You are here
The intensity of kids and parents creating catapults can be seen in this “bulls eye” view of the launch action at the Museum of Idaho – Fluor Idaho’s Engineering Day.
A determined young participant in the Museum of Idaho – Fluor Idaho Engineering Day puts his newly designed catapult to the test.
Parents played an important role in the Museum of Idaho – Fluor Idaho’s Engineering Day by helping their children understand engineering design can be fun.
Designing water filtration systems was an activity that attracted eastern Idaho students to the Museum of Idaho – Fluor Idaho’s Engineering Day.
IDAHO FALLS, Idaho – More than 300 engineer wannabes discover a fun way to understand basic engineering principles at the Museum of Idaho-Fluor Idaho Engineering Day on Saturday, Feb. 25.
Sponsored by Fluor Idaho, participants had a chance to learn the engineering behind catapult construction and water filtration devices. The water filtration engineering has a special significance for the Fluor Idaho team and its mission to protect the Snake River Plain Aquifer, the primary drinking and irrigation water source for more than 300,000 Idahoans.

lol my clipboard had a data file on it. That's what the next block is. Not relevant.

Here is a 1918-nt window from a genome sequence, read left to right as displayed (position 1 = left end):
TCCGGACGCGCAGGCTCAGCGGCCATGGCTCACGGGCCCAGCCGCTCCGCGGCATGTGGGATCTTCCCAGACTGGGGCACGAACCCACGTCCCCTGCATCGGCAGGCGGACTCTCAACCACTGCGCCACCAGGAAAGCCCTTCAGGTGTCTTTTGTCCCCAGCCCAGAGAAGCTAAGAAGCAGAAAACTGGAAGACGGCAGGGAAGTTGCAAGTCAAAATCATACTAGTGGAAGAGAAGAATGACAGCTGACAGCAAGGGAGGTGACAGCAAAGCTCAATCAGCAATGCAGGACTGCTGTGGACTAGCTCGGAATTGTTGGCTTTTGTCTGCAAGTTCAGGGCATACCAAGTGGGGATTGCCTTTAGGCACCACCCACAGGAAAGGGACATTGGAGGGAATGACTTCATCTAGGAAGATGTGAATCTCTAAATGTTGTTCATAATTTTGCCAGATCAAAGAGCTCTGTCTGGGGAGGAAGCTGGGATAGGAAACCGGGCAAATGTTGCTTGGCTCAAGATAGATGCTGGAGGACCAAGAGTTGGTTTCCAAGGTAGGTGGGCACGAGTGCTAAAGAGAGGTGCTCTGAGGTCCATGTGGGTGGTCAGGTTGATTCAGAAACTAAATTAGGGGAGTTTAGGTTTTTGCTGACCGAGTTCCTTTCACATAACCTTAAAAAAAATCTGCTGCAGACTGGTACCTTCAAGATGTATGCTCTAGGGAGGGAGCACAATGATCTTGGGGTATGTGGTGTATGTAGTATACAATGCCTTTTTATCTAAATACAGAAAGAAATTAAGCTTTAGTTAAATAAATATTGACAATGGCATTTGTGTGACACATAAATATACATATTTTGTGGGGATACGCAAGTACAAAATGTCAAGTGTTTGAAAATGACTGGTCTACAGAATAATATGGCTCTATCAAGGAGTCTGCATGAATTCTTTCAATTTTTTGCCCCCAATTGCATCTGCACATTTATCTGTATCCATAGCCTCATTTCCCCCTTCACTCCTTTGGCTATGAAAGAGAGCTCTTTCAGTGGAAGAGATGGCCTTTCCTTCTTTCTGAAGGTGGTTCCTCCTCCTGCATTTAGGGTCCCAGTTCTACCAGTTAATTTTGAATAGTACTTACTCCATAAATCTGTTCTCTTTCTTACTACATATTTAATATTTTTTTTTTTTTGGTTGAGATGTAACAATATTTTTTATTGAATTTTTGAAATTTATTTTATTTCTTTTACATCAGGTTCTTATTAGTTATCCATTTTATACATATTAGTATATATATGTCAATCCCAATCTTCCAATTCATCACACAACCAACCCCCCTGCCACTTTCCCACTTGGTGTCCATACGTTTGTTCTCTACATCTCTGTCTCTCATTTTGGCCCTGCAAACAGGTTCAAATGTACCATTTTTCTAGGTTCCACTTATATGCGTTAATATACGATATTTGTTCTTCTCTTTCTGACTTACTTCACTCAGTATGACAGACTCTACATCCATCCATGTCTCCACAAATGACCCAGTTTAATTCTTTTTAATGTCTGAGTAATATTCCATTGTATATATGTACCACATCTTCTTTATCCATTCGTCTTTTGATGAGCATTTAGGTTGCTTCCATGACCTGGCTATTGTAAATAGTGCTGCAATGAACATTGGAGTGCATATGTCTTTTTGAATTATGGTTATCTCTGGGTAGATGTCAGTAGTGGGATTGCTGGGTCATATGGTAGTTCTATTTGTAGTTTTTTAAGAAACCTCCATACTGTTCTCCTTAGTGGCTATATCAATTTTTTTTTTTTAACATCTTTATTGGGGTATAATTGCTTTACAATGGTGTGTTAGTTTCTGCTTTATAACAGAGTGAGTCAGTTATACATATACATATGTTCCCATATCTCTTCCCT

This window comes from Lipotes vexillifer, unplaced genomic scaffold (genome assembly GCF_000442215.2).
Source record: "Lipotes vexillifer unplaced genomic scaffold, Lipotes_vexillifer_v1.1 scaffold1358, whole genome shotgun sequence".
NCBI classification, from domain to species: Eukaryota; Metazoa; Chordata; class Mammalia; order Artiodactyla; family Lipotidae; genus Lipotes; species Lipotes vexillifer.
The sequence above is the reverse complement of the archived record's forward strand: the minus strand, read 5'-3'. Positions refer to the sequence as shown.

Working with partners from Idaho State University and the Museum of Idaho, Fluor Idaho personnel provided instruction to students and parents who attended the Engineering event, held at the Museum of Idaho in Idaho Falls, ID. The Engineering Day was designed to support the Department’s commitment to support educational outreach, specifically science, technology, engineering and math (STEM) disciplines.
The hands-on projects blended educational lessons with the fun of building catapults to launch skittle candies, and water filtration systems to clean water to parts per million levels. And, as important as the lessons students received, it also brought families together.
“One of our goals is to create a family friendly atmosphere that complements the fun side of learning,” said Museum of Idaho Executive Director Karen Baker. “It was fun to watch the kids and equally encouraging seeing students and parents enthusiastically involved in the projects. From the museum’s perspective, this is the type of activity that contributes to the education of area students and the appreciation for STEM-based education.”